FIGS. 2A through 2C are schematic illustrations of one embodiment of this invention where the antireflection coating is between a dielectric layer on top of a patterned reflective layer and a layer of photoresist.
FIG. 1A is a cross-sectional view of one embodiment of the invention. FIG. 1A shows a substrate 110 with a dielectric layer 112 over it. The substrate may be semiconductor, ceramic or other material but is preferably silicon. Of course, other substrates also can be used depending upon the application.
The dielectric layer can be any suitable insulating material, e.g., silicon dioxide, silicon nitride, etc. The insulating layer is formed by techniques such as chemical vapor deposition (CVD), thermal field growth, sputtering, or other well-known methods. Preferably, the dielectric layer is silicon dioxide.
A metal/silicide layer 114 is formed over the dielectric layer. The metal/silicide layer may be metal, such as aluminum, aluminum-copper alloy, or other aluminum alloys, or gold. Such layers have reflectivities in the range of 60% reflectivity to 90% reflectivity, the most important instance being 80% reflectivity. A layer of metal may be formed by evaporative, sputtering or CVD methods. Of course, the type of metal used depends upon the application.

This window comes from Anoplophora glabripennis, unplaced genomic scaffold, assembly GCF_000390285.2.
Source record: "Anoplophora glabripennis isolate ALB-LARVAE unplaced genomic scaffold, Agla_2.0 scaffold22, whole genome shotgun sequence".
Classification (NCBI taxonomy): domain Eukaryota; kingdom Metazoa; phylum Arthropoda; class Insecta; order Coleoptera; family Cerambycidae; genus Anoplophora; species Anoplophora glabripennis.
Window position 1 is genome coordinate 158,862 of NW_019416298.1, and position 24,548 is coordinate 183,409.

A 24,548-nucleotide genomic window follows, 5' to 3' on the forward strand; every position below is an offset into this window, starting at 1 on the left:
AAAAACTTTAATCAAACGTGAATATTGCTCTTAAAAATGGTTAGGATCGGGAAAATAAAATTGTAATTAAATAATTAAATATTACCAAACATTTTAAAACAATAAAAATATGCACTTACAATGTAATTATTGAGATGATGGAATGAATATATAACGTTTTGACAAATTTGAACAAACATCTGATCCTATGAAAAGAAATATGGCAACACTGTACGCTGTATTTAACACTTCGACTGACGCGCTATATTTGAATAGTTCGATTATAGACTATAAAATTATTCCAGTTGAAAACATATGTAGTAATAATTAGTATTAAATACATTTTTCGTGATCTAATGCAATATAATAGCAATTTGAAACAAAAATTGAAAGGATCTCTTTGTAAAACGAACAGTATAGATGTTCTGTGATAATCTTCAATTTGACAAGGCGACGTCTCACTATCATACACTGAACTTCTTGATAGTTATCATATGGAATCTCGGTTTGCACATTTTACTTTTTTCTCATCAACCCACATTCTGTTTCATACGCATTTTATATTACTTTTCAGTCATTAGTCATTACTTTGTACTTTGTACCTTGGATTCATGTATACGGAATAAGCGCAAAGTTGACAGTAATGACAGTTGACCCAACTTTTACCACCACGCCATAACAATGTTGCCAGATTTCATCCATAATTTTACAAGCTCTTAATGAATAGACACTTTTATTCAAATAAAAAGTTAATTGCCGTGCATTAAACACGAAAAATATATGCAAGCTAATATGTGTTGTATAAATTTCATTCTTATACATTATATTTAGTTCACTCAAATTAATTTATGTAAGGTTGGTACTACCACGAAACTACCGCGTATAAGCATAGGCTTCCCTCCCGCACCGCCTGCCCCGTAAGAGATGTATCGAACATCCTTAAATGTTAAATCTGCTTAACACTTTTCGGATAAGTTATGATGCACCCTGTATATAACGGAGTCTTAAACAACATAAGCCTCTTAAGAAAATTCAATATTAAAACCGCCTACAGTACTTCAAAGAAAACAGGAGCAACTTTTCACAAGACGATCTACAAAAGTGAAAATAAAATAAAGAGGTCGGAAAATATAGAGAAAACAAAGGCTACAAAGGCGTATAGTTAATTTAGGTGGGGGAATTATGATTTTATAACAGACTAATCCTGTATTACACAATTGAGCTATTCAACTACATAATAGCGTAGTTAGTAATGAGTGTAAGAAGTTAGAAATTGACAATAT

Alternatively, the metal/silicide layer may be a silicide, which is a metal-silicon alloy. Such layers have reflectivities in the range of 50% reflectivity to 70% reflectivity, the most important instance being 60% reflectivity. In the preferred embodiment, layer 114 is a silicide layer where the metal component of the silicide is a refractory or noble metal such as cobalt, hafnium, niobium, nickel, palladium, platinum, tantalum, titanium, tungsten or zirconium. The preferred metal for alloying to form a silicide layer is titanium. An advantage of a silicide layer over a metal layer is that the silicide layer typically withstands higher subsequent processing temperatures, up to 950° C., without damage than a metal layer. Wafers containing aluminum layers, for example, are usually kept under 400° C. A silicide layer also typically has lower sheet resistivity than a polysilicon layer, which others in the art have used as an alternative to a metal layer.